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Author Topic: Is this the way forward for Lancia?  (Read 1254 times)
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fay66
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« on: 01 April, 2017, 10:34:40 PM »

http://www.formtrends.com/lancia-should-be-fcas-fashion-and-technology-leader/?utm_content=buffereb134&utm_medium=social&utm_source=facebook.com&utm_campaign=buffer

Brian
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mikeC
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« Reply #1 on: 02 April, 2017, 07:20:56 AM »

That's pretty much exactly what I've been saying for the last twenty years  Grin
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Paul Greenway
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« Reply #2 on: 03 April, 2017, 04:58:40 PM »


The idea is great in theory, however we have to appreciate that the majority of the car buying public unfortunately are not car enthusiasts, don't care about history and innovation and just require to get from A-B with minimum of fuss with a great warranty & service plan, good resale, modest PCP's & PCH's, reliability, comfort, space, safety & quality and if there's a perceived premium brand badge on the grille then that's a bonus- something traditionally Italian brands fail to deliver, despite being equal or better occasionally.
German engineering, Japanese reliability, Korean warranties in no nonsense cars lead the way. A Guilia/Stelvio or X-type/F-Pace will always trail a 3/X3-series, A4/A5/Q5 or C-Class/GLC. A Guilietta (or Delta) will always trail a Golf/Tiguan/Touran, A/B/GLA-class, A3/Q3, 1/2/X1-Series, Ceed/Sportage, Juke/Qashquai, Aurius/Rav 4 or Octavia no matter how good they are as the modern perception of Italian cars are that the are unreliable, expensive to service & maintain and they have a high depreciation curve, unless you are a die hard fan.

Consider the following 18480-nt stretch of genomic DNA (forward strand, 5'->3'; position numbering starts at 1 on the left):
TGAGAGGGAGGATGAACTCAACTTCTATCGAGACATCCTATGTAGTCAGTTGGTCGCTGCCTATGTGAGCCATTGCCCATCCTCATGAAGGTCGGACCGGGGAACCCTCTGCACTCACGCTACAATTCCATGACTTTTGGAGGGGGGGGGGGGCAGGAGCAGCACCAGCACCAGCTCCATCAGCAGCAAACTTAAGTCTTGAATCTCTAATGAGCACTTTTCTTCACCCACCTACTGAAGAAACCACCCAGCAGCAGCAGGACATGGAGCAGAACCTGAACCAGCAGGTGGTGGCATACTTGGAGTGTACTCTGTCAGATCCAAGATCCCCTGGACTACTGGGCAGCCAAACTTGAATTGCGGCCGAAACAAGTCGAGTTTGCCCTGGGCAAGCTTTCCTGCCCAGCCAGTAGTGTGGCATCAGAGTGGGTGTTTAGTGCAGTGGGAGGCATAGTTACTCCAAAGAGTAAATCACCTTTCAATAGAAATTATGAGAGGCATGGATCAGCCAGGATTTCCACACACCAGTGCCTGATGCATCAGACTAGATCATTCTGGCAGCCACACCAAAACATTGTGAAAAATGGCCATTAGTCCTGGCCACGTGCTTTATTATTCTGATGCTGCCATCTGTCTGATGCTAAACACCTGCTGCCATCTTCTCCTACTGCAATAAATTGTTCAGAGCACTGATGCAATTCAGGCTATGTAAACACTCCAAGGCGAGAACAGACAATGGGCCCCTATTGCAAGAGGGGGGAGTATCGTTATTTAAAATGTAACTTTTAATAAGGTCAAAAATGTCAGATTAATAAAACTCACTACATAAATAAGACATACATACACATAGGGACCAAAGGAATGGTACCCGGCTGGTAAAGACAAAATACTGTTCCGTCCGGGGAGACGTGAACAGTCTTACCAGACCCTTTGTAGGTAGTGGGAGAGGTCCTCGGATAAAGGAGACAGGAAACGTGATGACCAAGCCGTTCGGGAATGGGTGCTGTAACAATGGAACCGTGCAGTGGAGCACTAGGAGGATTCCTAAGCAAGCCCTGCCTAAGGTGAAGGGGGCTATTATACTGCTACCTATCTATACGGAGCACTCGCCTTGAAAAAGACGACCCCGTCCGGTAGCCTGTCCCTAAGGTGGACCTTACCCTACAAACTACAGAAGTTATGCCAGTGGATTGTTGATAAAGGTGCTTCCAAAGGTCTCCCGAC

Lancia agreeably have not made a decent enough car since the integrale (and I have owned/driven most of them)- the Thesis was great but it was expensive and suffered heavy depreciation, the engines were inefficient and not particularly powerful even in 3.2 V6 form, the first two Ypsilons had individuality and could possibly have done well in the UK, the Kappa Coupe/SW were interesting, the Delta 3 was another good car but was an acquired taste and not particularly greater than the opposition in any key areas, plus it came to the UK 3 years too late with the wrong badge that didn't appeal to the Lancia fans because of the badge nor the Chyrsler fans because it just wasn't American enough, the rest could be argued as forgettable & lacked the quality expected for a prestige brand and their styling was always second best to comparable Alfa's.
If Lancia do make a return and require to capture past innovative glories, then besides looking a bit different/being quirky (but not too extreme) and offering a breath of fresh air as far as a modern safety concious world requires, the efficiency, quality, finance packages and resale values have to be top of the tree, nothing else would suffice. We have to ask the question could this happen under Fiat-Chrysler SPA?
The article mentions Infiniti, but as a niche brand trying to compete in the same market sector as Audi, BMW, M-B, Range Rover, Jaguar, Lexus & Volvo, they are struggling heavily- all their products get slated by the press and are not particularly efficient, however they do have good support from their parents- Nissan/Renault and also links with Mercedes Benz on some products too- enough to perceviere.
When Fiat initially purchased Lancia in 1969 they developed the Beta range which was a fantastic range of cars with appeal across the board, rave reports and the UK was a particularly strong market until 1980 with the rust scandal. In 1978 Lancia outsold BMW by almost 3:1. The way the scandal was handled by Fiat-Lancia (remember rows and rows of cars waiting at the dockside) was a major factor in the demise of the marque particularly in the UK.